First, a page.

Sen. Elizabeth Warren urged the Federal Communications Commission on Wednesday to enact strong net-neutrality rules to ensure that all websites receive equal service.
“Reports that the FCC may gut net neutrality are disturbing, and would be just one more way the playing field is tilted for the rich and powerful who have already made it,” the Massachusetts Democrat wrote in a Facebook post.
“Our regulators already have all the tools they need to protect a free and open Internet — where a handful of companies cannot block or filter or charge access fees for what we do online. They should stand up and use them.”
FCC Chairman Tom Wheeler plans to advance net-neutrality regulations that would allow Internet service providers to charge websites for faster service as long as the arrangements are “commercially reasonable.” The rules would bar ISPs from blocking any websites or degrading service.
Wheeler defended his proposal in a speech Wednesday before a conference of the National Cable & Telecommunications Association, a lobbying group that includes Comcast, Charter, and other broadband providers.
“Reports that we are gutting the Open Internet rules are incorrect,” Wheeler said to the audience of cable and broadband executives. “I am here to say, ‘Wait a minute. Put away the party hats. The Open Internet rules will be tough, enforceable, and, with the concurrence of my colleagues, in place with dispatch.’ “
The FCC chairman is trying to rework the rules in a way that will survive legal challenges after a federal Appeals Court struck down the old, stronger rules in January.
In his speech, Wheeler said his goal is to “encourage broadband providers to continually upgrade service to all.”
“We will not allow some companies to force Internet users into a slow lane so that others with special privileges can have superior service,” Wheeler said.
He also warned that he will “not hesitate” to reclassify broadband Internet as a Title II “telecommunications service,” which would dramatically expand his agency’s power to regulate it. Liberal advocacy groups have been urging Wheeler to reclassify broadband and reinstate strong net-neutrality rules that ban Internet “fast lanes.”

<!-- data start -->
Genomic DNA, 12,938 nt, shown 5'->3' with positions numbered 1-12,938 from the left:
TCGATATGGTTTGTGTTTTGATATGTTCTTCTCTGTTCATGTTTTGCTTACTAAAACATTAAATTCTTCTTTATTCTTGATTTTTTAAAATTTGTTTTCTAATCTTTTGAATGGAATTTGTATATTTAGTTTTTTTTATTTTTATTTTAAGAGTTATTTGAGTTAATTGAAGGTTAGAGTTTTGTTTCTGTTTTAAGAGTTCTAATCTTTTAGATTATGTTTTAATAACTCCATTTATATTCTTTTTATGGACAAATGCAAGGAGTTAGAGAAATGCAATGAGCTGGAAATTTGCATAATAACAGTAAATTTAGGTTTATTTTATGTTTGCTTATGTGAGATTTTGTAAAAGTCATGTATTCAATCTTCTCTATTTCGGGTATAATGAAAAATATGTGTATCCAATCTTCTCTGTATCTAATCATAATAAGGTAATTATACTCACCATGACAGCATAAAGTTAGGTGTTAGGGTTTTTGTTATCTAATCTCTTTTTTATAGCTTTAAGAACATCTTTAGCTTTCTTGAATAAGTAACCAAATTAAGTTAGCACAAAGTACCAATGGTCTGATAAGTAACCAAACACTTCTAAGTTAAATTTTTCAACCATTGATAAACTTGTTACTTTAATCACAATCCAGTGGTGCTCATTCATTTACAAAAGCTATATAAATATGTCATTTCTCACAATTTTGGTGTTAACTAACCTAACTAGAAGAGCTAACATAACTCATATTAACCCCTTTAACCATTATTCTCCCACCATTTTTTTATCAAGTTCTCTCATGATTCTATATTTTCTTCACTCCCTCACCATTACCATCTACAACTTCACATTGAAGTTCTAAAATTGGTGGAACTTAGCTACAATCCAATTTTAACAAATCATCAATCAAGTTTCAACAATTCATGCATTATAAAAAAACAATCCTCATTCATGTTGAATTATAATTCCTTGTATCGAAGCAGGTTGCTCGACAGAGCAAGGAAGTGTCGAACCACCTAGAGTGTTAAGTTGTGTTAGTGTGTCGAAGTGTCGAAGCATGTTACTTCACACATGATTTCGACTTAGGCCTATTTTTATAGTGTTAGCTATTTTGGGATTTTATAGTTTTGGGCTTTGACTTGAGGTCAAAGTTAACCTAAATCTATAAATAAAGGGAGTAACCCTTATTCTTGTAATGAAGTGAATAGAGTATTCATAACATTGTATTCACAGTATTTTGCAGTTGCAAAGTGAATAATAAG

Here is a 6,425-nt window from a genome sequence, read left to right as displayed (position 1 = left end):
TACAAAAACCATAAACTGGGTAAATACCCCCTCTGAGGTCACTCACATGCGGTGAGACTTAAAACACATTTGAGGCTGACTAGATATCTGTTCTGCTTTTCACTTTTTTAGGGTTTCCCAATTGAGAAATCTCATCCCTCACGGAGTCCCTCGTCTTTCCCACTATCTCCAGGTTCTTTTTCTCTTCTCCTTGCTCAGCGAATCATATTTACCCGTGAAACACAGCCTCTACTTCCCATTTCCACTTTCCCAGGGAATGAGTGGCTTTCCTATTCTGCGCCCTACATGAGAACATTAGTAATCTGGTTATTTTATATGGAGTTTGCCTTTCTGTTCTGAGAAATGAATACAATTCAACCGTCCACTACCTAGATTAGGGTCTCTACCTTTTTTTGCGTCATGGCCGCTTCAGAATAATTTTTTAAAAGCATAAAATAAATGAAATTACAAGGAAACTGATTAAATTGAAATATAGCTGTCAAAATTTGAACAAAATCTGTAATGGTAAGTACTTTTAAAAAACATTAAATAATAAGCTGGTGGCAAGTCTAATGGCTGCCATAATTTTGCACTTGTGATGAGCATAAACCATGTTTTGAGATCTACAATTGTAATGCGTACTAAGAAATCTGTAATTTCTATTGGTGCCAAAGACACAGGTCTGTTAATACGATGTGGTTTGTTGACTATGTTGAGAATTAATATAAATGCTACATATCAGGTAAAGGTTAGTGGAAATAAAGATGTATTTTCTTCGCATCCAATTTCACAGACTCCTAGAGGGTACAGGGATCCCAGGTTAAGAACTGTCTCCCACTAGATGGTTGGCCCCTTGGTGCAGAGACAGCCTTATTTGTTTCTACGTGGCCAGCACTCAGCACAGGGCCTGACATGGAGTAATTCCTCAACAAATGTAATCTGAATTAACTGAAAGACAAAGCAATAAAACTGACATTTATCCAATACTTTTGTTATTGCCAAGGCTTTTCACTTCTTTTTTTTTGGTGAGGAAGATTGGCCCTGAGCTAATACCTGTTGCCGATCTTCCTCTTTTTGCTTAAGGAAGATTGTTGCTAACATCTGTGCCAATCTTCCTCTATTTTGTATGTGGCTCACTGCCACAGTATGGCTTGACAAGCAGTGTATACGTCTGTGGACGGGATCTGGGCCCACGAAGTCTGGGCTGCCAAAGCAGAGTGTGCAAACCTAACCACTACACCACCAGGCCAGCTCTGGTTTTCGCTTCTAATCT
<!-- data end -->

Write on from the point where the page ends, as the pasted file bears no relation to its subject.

“If someone acts to divide the Internet between ‘haves’ and ‘have-nots,’ we will use every power at our disposal to stop it,” Wheeler said.
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Much has been made of David Brooks’s recent New York Times column, in which confesses to missing already the civility and humanity of Barack Obama, compared to who might take his place. In NewYorker.com, Jeffrey Frank reminds us how critical such attributes are to foreign policy. “It’s hard to imagine Kennedy so casually referring to the leader of Russia as a gangster or a thug. For that matter, it’s hard to imagine any president comparing the Russian leader to Hitler [as] Hillary Clinton did at a private fund-raiser. … Kennedy, who always worried that miscalculation could lead to war, paid close attention to the language of diplomacy.”
“We haven’t seen a true leftist since FDR, so many millions are coming out of the woodwork to vote for Bernie Sanders; he is the Occupy movement now come to life in the political arena.” So says Bill Maher in his Hollywood Reporter cover story (more a stream-of-consciousness riff than an essay, actually). Conservative states may never vote for a socialist in the general election, but “this stuff has never been on the table, and these voters have never been activated.” Maher saves most of his bile for Donald Trump and Sarah Palin, writing that by nominating Palin as vice president “John McCain is the one who opened the Book of the Dead and let the monsters out.” And Trump is picking up where Palin left off.